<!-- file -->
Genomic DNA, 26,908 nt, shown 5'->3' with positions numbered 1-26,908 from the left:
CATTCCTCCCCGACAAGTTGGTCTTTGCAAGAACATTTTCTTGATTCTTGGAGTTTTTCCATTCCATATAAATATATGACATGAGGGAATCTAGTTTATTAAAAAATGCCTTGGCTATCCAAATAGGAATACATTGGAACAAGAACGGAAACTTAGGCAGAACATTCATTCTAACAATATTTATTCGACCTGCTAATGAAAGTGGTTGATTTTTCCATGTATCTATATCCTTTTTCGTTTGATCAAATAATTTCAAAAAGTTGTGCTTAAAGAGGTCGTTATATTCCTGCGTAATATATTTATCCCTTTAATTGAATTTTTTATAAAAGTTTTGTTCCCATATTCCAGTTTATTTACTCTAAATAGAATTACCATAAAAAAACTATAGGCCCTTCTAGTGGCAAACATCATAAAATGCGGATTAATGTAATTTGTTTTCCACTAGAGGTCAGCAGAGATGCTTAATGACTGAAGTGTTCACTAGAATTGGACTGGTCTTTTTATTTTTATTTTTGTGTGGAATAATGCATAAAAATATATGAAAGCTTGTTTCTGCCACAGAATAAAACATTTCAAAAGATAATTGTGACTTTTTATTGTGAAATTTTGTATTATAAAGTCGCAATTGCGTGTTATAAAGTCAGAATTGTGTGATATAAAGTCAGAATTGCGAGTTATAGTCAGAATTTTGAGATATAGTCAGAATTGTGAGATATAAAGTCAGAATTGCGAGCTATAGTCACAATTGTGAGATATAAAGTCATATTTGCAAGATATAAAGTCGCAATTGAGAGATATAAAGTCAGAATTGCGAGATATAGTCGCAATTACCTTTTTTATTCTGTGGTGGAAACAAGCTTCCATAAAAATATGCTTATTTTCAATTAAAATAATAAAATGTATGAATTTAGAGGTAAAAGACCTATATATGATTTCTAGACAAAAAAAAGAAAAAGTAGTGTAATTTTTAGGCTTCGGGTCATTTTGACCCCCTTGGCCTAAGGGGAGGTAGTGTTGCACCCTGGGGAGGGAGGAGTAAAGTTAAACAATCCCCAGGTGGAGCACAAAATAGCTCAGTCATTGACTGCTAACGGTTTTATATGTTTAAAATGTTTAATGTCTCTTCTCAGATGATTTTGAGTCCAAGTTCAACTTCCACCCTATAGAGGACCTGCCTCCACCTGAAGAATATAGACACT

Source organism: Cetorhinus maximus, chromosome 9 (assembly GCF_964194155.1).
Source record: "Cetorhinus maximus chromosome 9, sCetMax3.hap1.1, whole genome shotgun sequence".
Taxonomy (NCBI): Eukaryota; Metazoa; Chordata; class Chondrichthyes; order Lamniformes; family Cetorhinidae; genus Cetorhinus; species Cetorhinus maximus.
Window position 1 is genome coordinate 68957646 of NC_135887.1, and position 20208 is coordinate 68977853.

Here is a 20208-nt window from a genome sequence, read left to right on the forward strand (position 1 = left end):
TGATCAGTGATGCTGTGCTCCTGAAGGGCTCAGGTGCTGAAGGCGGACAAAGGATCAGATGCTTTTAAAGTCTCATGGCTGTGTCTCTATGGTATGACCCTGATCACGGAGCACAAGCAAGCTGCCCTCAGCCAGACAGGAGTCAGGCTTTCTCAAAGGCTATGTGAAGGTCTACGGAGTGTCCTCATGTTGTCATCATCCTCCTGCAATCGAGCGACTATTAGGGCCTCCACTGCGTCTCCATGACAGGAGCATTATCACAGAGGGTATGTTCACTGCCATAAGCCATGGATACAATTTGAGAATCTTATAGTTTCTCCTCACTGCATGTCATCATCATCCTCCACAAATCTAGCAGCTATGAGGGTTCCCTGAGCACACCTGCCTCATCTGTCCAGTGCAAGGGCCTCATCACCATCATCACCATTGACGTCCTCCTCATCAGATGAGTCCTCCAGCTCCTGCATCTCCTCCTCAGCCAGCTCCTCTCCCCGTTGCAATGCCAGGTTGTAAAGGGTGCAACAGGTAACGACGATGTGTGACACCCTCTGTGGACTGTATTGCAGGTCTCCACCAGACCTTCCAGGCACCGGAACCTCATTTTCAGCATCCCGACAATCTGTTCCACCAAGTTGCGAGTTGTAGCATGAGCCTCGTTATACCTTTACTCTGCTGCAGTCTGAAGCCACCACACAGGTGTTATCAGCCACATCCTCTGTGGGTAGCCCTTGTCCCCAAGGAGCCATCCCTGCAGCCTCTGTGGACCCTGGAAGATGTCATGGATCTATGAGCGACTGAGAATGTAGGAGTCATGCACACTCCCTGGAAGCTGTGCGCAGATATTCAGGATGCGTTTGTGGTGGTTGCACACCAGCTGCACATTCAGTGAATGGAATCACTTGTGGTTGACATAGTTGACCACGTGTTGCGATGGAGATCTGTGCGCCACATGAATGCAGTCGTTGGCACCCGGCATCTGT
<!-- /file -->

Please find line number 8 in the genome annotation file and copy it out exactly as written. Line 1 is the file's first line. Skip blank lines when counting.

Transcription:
TGATCAGTGATGCTGTGCTCCTGAAGGGCTCAGGTGCTGAAGGCGGACAAAGGATCAGATGCTTTTAAAGTCTCATGGCTGTGTCTCTATGGTATGACCCTGATCACGGAGCACAAGCAAGCTGCCCTCAGCCAGACAGGAGTCAGGCTTTCTCAAAGGCTATGTGAAGGTCTACGGAGTGTCCTCATGTTGTCATCATCCTCCTGCAATCGAGCGACTATTAGGGCCTCCACTGCGTCTCCATGACAGGAGCATTATCACAGAGGGTATGTTCACTGCCATAAGCCATGGATACAATTTGAGAATCTTATAGTTTCTCCTCACTGCATGTCATCATCATCCTCCACAAATCTAGCAGCTATGAGGGTTCCCTGAGCACACCTGCCTCATCTGTCCAGTGCAAGGGCCTCATCACCATCATCACCATTGACGTCCTCCTCATCAGATGAGTCCTCCAGCTCCTGCATCTCCTCCTCAGCCAGCTCCTCTCCCCGTTGCAATGCCAGGTTGTAAAGGGTGCAACAGGTAACGACGATGTGTGACACCCTCTGTGGACTGTATTGCAGGTCTCCACCAGACCTTCCAGGCACCGGAACCTCATTTTCAGCATCCCGACAATCTGTTCCACCAAGTTGCGAGTTGTAGCATGAGCCTCGTTATACCTTTACTCTGCTGCAGTCTGAAGCCACCACACAGGTGTTATCAGCCACATCCTCTGTGGGTAGCCCTTGTCCCCAAGGAGCCATCCCTGCAGCCTCTGTGGACCCTGGAAGATGTCATGGATCTATGAGCGACTGAGAATGTAGGAGTCATGCACACTCCCTGGAAGCTGTGCGCAGATATTCAGGATGCGTTTGTGGTGGTTGCACACCAGCTGCACATTCAGTGAATGGAATCACTTGTGGTTGACATAGTTGACCACGTGTTGCGATGGAGATCTGTGCGCCACATGAATGCAGTCGTTGGCACCCGGCATCTGT